(Russell Westbrook leads the NBA in scoring at 32.1 points per game. Photo by Tiago Hammil)
By MIKE HERNDON
Dallas Mavericks owner Mark Cuban likes to wind people up. Earlier this week, he knew just how to do it.
Mark Cuban says MVP is a toss-up between James Harden and LeBron James. Where is Russell Westbrook in that mix? “He’s not.”
— Tim MacMahon (@espn_macmahon) March 6, 2017
It was all for a laugh, as he revealed later when asked by a fan: “It’s too much fun to troll sports media,” he tweeted. “I can’t not do it to them.”
I’ll admit, he got me for a second there too. Although I do recall last year, when he also said Oklahoma City only had one superstar — Kevin Durant — prompting Durant to call him “an idiot.”
The secret to the best jokes is that there’s a hint of truth to them. While Cuban may have just been trolling, there are plenty of others out there who aren’t.
There may no MVP front-runner in recent memory who’s gotten less respect than Russell Westbrook.
He leads the NBA in scoring at 32.1 points per game. He is currently averaging a triple-double (10.5 rpg, 10 apg), and if that holds through the rest of the season, he’d be the first NBA player to average a triple-double since Oscar Robertson — who is the only player who’s ever done it.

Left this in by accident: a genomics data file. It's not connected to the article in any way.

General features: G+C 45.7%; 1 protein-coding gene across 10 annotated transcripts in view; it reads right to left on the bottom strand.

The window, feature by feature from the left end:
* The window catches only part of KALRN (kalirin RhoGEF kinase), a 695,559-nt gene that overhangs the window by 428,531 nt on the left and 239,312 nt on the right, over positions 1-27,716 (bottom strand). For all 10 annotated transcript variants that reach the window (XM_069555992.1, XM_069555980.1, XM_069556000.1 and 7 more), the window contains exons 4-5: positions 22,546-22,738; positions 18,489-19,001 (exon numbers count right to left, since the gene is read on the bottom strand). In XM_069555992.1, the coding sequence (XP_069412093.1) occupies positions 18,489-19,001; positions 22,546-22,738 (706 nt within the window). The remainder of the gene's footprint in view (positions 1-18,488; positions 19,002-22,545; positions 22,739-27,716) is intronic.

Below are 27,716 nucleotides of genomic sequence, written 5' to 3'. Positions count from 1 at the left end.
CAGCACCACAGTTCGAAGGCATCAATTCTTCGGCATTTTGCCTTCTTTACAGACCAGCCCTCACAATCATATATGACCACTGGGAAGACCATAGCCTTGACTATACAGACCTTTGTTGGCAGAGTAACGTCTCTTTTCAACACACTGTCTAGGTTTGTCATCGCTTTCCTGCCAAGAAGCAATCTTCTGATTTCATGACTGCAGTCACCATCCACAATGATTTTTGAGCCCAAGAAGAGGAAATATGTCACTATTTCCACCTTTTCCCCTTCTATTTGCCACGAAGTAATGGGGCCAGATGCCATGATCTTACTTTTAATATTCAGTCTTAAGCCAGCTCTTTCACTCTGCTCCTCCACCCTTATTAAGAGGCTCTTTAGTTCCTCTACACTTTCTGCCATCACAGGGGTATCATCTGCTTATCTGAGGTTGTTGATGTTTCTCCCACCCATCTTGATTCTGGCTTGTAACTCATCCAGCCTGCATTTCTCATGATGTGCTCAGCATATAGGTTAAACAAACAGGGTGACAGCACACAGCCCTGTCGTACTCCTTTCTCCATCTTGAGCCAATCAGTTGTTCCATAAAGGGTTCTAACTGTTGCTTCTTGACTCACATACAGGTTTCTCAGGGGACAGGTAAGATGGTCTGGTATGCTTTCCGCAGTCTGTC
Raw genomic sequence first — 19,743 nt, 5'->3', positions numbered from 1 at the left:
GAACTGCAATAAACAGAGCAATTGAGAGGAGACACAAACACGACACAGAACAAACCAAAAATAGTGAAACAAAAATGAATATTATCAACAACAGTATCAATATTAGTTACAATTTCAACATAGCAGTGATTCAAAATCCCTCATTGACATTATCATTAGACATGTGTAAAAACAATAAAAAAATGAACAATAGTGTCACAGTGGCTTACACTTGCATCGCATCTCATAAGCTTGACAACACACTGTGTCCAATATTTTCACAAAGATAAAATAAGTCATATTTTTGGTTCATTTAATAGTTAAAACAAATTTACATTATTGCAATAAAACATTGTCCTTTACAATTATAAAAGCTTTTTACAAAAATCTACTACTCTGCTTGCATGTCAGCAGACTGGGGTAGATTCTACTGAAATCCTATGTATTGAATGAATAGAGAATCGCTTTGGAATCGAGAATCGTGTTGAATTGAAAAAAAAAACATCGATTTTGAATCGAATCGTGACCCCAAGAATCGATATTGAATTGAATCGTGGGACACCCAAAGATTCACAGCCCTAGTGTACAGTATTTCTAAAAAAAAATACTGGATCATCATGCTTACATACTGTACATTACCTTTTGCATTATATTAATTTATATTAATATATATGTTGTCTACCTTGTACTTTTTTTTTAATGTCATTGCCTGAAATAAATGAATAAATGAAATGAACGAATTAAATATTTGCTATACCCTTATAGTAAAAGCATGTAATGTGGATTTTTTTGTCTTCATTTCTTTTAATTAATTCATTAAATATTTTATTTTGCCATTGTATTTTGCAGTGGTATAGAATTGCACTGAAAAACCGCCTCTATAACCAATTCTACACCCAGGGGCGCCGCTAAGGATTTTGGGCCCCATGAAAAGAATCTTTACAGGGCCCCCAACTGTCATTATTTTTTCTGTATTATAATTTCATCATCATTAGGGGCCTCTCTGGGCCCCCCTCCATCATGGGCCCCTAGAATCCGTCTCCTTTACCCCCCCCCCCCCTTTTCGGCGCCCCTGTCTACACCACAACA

That means Michael Jordan never did it. Magic Johnson never did it. Larry Bird never did it. And yes, LeBron James hasn’t done it.
We’re talking history, people.
And yet, we see headlines like this from Fox Sports’ Nick Wright: “Why LeBron James is the 2017 MVP no matter what.”
We’re seeing cases being made for James Harden and Kawhi Leonard. We are hearing Skip Bayless say that Westbrook’s 58 points in Oklahoma City’s loss to Portland amounted to “a step back” in the MVP race.
OK, it was Bayless, so what should we expect, right?
James, Harden and Leonard are all having MVP-caliber seasons, which is fueling the debate. There isn’t a ridiculous answer here. But the reasoning many are using in dismissing Westbrook is precisely why he should win it.
Westbrook’s Thunder are currently sitting in seventh place in the Western Conference at 35-29. Wright points out that it’s been 35 years since a player from a team that won fewer than 50 games was named MVP. Bayless noted that Westbrook missed some shots at the end against Portland with the game on the line. “Maybe mentally/physically gassed,” he wrote.
With Durant having struck out for greener pastures at Golden State, Westbrook is having to do it all. There is no other dependable scorer on the Thunder’s roster. Victor Oladipo is their second-leading scorer at 16 points per game. Only two other Thunder players are averaging double figures.
James has Kyrie Irving and Kevin Love. Leonard has LaMarcus Aldridge. Harden is one of six Rockets averaging double figures, including the newly acquired Lou Williams.
If Oklahoma City holds on and makes the playoffs, Westbrook will have almost single-handedly gotten them there.
If he fades down the stretch, give the trophy to one of those other guys. But if he finishes strong, his 2016-2017 will go down as one of the greatest individual seasons in NBA history. If he finishes strong, nobody will have been more valuable to their team this season than Russell Westbrook.